These two documents are more than specific enough to make clear that the claims submitted by hospitals represented that any underlying transactions had not involved third party kickbacks prohibited by the AKS. Blackstone advances a formalistic reading of the documents to avoid the conclusion that these forms recognize this precondition of Medicare payment. It also seeks to divert attention from this clear language by focusing on whether the hospitals knew of the underlying kickbacks, a fact that has no bearing on Blackstone's potential liability under the FCA. The reading Blackstone proposes would not only strain the language of the documents; it would systematically excuse from FCA liability non-submitting entities who cause the submission of claims that fail to meet that stated precondition.
The Provider Agreement is also sufficiently clear to establish that the claims submitted by physicians represented that the underlying transactions did not involve kickbacks to physicians prohibited by the AKS. The physicians agreed that payment from Medicare is conditioned on compliance with the AKS, yet allegedly accepted kickbacks in violation of the AKS. Blackstone argues that the physician claims nonetheless were not false or fraudulent because the claims were for services that would have been provided in the absence of the alleged AKS violations. This argument does not address the complaint's allegation that under the express terms of the Agreement, the "underlying transaction" violated the AKS and therefore that the resulting claims were ineligible for payment. Footnote Instead, it addresses whether these claims were materially false or fraudulent, which we address separately.
These allegations of misrepresentation, we hold, are sufficient to state a claim that the hospital and physician claims for payment at issue here were false or fraudulent. This holding is consistent with those of other courts that have found claims false or fraudulent for non-compliance with a contract term. See SAIC, 626 F.3d at 1269; Shaw, 213 F.3d at 531-32; see also Lemmon, 614 F.3d at 1170. To be clear, we are not creating a rule that non-compliance with a contractual condition is any more necessary to establish that a claim is false or fraudulent than non-compliance with an express statute or regulation, or an express misrepresentation on a form submitted with payment. We now turn to the question of whether the claims in this case failed to comply with a material condition of payment for purposes of the FCA.
Blackstone makes two arguments that the hospital and physician misrepresentations were not material. As to the hospital claims, Blackstone argues that a payment mechanism rendered any AKS non-compliance irrelevant to the payment of claims. Hospitals, it argues, classify patients within "diagnosis-related groups" (DRGs) and receive a set payment for treating patients in a group regardless of the particular services provided. Footnote As to the physician claims, Blackstone reiterates the argument it advanced that these claims did not misrepresent AKS compliance. It argues that the physicians submitted claims for their services conducting medically necessary surgeries, not for the devices allegedly used because of Blackstone's kickbacks.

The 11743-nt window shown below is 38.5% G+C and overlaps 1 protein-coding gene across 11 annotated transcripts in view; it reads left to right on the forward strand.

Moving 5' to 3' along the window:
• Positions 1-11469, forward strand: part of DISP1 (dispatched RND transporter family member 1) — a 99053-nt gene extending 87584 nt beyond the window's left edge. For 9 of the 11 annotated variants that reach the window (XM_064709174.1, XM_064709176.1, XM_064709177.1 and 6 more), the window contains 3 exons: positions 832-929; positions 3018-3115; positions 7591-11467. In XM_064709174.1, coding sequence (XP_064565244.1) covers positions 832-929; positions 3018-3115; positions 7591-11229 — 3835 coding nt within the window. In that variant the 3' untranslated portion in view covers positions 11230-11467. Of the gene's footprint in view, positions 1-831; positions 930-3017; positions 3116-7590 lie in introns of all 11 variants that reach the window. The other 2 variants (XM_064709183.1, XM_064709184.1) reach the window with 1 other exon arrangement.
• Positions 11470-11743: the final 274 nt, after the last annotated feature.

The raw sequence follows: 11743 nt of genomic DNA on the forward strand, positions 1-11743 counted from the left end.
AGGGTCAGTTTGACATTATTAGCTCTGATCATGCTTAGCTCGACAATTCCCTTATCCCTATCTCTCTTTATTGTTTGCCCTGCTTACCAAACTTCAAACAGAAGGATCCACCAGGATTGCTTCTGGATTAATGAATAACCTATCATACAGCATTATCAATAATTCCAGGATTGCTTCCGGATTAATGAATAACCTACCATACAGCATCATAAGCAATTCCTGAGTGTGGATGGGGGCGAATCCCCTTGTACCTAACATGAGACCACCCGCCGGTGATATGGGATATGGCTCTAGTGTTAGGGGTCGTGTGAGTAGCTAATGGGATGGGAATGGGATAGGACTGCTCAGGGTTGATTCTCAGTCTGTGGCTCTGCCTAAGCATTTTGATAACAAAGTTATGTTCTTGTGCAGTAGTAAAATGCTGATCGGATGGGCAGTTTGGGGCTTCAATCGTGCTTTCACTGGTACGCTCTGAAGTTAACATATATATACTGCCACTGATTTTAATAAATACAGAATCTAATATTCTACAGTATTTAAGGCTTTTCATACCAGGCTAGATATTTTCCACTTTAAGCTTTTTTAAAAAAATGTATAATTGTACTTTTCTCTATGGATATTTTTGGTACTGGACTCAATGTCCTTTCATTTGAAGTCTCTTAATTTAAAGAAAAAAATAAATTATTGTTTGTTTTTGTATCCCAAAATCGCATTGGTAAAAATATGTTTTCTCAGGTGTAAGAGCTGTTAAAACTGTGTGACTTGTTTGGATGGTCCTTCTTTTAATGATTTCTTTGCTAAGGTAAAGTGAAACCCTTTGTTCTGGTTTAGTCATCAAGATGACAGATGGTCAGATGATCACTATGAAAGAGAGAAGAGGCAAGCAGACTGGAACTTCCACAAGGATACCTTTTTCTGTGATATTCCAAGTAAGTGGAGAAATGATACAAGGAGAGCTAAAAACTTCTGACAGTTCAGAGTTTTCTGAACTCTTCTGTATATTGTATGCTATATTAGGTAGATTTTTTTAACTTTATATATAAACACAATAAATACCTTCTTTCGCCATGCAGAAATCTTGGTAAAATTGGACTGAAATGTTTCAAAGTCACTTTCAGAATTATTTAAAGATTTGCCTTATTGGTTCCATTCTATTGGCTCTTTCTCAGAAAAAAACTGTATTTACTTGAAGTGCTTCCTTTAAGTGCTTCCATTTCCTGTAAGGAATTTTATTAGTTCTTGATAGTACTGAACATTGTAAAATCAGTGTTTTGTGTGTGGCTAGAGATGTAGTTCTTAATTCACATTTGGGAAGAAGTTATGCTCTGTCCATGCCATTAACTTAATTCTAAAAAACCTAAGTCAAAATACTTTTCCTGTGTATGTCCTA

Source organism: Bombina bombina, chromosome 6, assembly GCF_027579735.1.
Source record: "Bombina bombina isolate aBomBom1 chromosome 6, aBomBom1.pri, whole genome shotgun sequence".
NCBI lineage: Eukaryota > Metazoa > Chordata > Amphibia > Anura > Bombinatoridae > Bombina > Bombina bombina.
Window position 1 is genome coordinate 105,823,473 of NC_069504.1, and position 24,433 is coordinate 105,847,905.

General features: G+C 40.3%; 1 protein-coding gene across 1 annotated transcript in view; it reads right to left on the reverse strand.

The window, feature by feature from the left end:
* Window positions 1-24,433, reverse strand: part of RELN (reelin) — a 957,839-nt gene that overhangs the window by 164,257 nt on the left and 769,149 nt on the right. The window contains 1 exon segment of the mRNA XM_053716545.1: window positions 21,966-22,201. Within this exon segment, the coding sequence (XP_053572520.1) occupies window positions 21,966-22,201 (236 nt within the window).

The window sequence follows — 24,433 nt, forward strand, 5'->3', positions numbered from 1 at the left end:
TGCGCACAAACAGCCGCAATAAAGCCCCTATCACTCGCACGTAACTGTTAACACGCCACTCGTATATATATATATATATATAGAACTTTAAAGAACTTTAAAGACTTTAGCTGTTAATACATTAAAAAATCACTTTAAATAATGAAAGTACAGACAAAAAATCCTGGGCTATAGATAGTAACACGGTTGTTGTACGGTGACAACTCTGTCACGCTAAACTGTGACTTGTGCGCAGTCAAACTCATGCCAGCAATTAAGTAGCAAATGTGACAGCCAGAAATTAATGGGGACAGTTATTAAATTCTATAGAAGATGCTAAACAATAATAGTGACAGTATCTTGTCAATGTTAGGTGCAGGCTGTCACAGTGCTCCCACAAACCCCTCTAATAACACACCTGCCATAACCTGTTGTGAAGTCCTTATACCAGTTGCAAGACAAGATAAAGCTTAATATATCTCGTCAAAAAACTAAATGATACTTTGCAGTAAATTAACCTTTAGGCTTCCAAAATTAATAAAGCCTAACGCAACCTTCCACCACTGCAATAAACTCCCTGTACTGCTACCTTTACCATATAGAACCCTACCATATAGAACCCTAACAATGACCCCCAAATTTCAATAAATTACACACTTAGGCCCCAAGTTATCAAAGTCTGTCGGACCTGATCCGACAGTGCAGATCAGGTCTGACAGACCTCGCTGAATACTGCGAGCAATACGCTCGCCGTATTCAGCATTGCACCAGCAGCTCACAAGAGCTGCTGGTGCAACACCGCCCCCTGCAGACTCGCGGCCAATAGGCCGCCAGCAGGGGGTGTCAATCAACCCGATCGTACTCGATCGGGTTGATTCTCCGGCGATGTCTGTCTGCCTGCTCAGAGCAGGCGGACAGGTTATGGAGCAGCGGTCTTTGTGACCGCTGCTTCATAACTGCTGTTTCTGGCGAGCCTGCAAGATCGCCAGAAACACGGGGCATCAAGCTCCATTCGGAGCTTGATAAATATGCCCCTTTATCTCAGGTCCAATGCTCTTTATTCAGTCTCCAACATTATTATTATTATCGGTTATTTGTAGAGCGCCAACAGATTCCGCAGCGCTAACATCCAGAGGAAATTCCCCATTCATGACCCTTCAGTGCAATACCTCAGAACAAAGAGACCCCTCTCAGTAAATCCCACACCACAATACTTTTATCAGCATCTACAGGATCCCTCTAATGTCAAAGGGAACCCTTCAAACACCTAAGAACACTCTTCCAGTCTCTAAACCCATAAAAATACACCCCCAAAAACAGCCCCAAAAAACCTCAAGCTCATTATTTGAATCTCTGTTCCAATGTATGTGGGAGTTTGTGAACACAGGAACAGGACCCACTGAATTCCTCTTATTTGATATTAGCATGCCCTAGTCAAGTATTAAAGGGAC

In Loughren, this court held that a false statement is material if it has "a natural tendency to influence, or [is] capable of influencing, the decision of the decisionmaking body to which it was addressed." Loughren, 613 F.3d at 307 (alteration in original) (quoting Neder v. United States, 527 U.S. 1, 16 (1999)) (internal quotation marks omitted). Although Loughren was decided after the district court's decision, this standard is not relevantly different from the one the district court employed. See Hutcheson, 694 F. Supp. 2d at 64. Express contractual language may "constitute dispositive evidence of materiality," but materiality may be established in other ways, "such as through testimony demonstrating that both parties to the contract understood that payment was conditional on compliance with the requirement at issue." SAIC, 626 F.3d at 1269.
We cannot say that, as a matter of law, the alleged misrepresentations in the hospital and physician claims were not capable of influencing Medicare's decision to pay the claims. See Ocasio-Hernández v. Fortuño-Burset, No. 09-2207, 2011 WL 1228768, at *14 (1st Cir. Apr. 1, 2011) (citing Bell Atl. Corp. v. Twombly, 550 U.S. 554, 556 (2007)). The intricacies of the DRG system do not alter the clear language of the Provider Agreement and the Hospital Cost Report forms. Nor does the fact that the physician claims sought payment for services rather than devices somehow render the fact that the physicians accepted kickbacks irrelevant under the language of the Provider Agreement.
If kickbacks affected the transaction underlying a claim, as Hutcheson alleges, the claim failed to meet a condition of payment. Blackstone's argument that Medicare would excuse these violations because of a bureaucratic mechanism or because of an implicit medical necessity requirement impermissibly cabins what the government may consider material. Neither the Provider Agreement nor the Hospital Cost Report forms speak of such exceptions recognized by Medicare. We find Hutcheson's allegations sufficient to show, for purposes of this motion to dismiss, that the kickbacks were capable of influencing Medicare's decision as to whether to pay the hospital and physician claims.
Outcome: For the foregoing reasons, we reverse the district court's dismissal of Hutcheson's complaint under Rule 12(b)(6) for failing to identify a materially false or fraudulent claim within the meaning of the FCA, and we remand for further proceedings consistent with this opinion.
Comments: Reported by Susan Arteman, Virtual Legal Assistant